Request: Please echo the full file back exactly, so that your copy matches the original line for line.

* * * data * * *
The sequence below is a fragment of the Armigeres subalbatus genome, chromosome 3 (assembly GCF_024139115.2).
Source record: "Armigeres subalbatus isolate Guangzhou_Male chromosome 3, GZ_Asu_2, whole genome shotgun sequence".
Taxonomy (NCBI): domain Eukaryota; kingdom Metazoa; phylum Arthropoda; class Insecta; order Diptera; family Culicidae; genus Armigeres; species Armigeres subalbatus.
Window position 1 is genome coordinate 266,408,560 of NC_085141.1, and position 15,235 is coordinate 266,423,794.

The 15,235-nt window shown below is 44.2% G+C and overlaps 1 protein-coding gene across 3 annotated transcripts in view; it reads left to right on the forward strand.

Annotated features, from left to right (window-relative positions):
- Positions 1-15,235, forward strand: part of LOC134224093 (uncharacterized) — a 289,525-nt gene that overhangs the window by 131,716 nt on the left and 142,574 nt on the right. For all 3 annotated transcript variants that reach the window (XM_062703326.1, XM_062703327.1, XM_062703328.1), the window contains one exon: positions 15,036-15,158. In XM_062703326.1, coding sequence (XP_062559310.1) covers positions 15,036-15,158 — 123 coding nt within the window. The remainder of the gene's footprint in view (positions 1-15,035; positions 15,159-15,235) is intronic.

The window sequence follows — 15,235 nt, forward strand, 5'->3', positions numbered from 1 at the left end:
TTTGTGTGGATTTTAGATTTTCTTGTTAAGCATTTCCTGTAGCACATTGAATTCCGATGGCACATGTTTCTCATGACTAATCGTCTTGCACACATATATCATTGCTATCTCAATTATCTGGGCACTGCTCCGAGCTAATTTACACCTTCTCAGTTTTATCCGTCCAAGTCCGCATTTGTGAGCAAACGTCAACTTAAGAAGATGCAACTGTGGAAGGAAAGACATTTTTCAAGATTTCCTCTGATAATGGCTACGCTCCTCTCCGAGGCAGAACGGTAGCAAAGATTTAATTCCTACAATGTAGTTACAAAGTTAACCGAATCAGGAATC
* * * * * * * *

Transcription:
The sequence below is a fragment of the Armigeres subalbatus genome, chromosome 3 (assembly GCF_024139115.2).
Source record: "Armigeres subalbatus isolate Guangzhou_Male chromosome 3, GZ_Asu_2, whole genome shotgun sequence".
Taxonomy (NCBI): domain Eukaryota; kingdom Metazoa; phylum Arthropoda; class Insecta; order Diptera; family Culicidae; genus Armigeres; species Armigeres subalbatus.
Window position 1 is genome coordinate 266,408,560 of NC_085141.1, and position 15,235 is coordinate 266,423,794.

The 15,235-nt window shown below is 44.2% G+C and overlaps 1 protein-coding gene across 3 annotated transcripts in view; it reads left to right on the forward strand.

Annotated features, from left to right (window-relative positions):
- Positions 1-15,235, forward strand: part of LOC134224093 (uncharacterized) — a 289,525-nt gene that overhangs the window by 131,716 nt on the left and 142,574 nt on the right. For all 3 annotated transcript variants that reach the window (XM_062703326.1, XM_062703327.1, XM_062703328.1), the window contains one exon: positions 15,036-15,158. In XM_062703326.1, coding sequence (XP_062559310.1) covers positions 15,036-15,158 — 123 coding nt within the window. The remainder of the gene's footprint in view (positions 1-15,035; positions 15,159-15,235) is intronic.

The window sequence follows — 15,235 nt, forward strand, 5'->3', positions numbered from 1 at the left end:
TTTGTGTGGATTTTAGATTTTCTTGTTAAGCATTTCCTGTAGCACATTGAATTCCGATGGCACATGTTTCTCATGACTAATCGTCTTGCACACATATATCATTGCTATCTCAATTATCTGGGCACTGCTCCGAGCTAATTTACACCTTCTCAGTTTTATCCGTCCAAGTCCGCATTTGTGAGCAAACGTCAACTTAAGAAGATGCAACTGTGGAAGGAAAGACATTTTTCAAGATTTCCTCTGATAATGGCTACGCTCCTCTCCGAGGCAGAACGGTAGCAAAGATTTAATTCCTACAATGTAGTTACAAAGTTAACCGAATCAGGAATC